Who the fuck cares? Sexual expression is magical in all its forms. Y’all know I’ve said it before, but I cannot say it enough: What happens between consenting adults is no one else’s business.
There is long-term damage to an individual’s wellness (and the impact of trauma resulting from sexual shame) when we discard pleasure as meaningful and purposeful in education.
Hiding the fact that sex feels good has never, in the history of humankind and the world, ever stopped anyone from getting it on. The only thing that arming young people with information does is curb STI spread, bring down unwanted pregnancy rates, and increase sexual self-esteem.
It would be irresponsible not to point out that focusing on reproduction in intercourse also ignores everything queer in sex. A lot of people are not heterosexual or cisgender. In these cases, heterosexual penis-in-vagina sex may not even be relevant to them, their experiences, or desires. You wouldn’t know queer sex (or queer people, for that matter) existed based on our understanding of “what sex is” and how we explain it to young people. This absence of queer sexuality in sex ed programs tells queer people that their experiences don’t matter and that their desires are wrong.
Understanding sex—what it is, what it isn’t, that it’s natural, that there are ways to have it safely, that being queer is normal, that sex is fun—allows people to make informed, educated choices about their sexuality.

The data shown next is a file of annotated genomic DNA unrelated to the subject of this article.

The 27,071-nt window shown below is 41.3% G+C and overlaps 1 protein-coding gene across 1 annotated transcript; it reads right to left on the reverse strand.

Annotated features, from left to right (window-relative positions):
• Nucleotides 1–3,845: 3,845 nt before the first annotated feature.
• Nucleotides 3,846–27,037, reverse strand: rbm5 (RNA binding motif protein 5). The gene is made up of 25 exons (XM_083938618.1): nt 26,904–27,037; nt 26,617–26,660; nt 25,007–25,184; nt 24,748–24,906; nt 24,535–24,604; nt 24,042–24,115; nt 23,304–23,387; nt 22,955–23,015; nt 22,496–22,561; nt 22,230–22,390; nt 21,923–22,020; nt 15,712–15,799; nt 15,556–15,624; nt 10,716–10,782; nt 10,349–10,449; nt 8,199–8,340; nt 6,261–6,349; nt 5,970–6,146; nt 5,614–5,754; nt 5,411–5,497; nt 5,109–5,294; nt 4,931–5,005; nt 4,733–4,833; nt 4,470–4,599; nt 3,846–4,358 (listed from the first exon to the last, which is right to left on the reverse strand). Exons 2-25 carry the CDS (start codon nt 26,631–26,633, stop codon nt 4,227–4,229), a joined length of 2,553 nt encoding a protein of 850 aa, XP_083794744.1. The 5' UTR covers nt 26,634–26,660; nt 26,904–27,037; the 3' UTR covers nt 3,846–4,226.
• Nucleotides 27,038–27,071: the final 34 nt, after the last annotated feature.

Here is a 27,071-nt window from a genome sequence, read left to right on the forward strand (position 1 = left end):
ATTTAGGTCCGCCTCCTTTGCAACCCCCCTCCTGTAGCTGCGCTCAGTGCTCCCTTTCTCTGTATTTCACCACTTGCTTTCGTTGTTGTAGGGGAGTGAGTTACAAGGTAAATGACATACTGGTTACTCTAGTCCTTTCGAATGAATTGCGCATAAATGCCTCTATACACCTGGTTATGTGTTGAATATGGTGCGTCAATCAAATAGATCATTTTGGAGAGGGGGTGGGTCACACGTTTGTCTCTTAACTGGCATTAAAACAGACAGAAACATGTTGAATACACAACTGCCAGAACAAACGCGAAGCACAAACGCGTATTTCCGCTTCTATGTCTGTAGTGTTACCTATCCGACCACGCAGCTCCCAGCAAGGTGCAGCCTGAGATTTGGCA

“Young people must be encouraged to own their pleasure and their bodies in order to live happy and fulfilled lives,” Joe Vela, CEO of Emojibator, a shame-free, accessible pleasure-tech brand, tells TheBody. “We should normalize pleasure not only as an act of sex or desire, but an act of a healthy relationship. It is a natural part of life, and denying this to young people is denying their right to health.”
When we increase information, we decrease shame. Shame inflicts trauma, so we should aim to reduce it as much as possible. “There is already immense shame about sex in our society, and the lack of information compounds that shame,” Kamil Lewis, AMFT, a somatic sex therapist, tells TheBody. “Shame is incredibly isolating, and isolation both produces trauma and makes trauma harder to navigate.”
Harm Reduction Works Best for Society as a Whole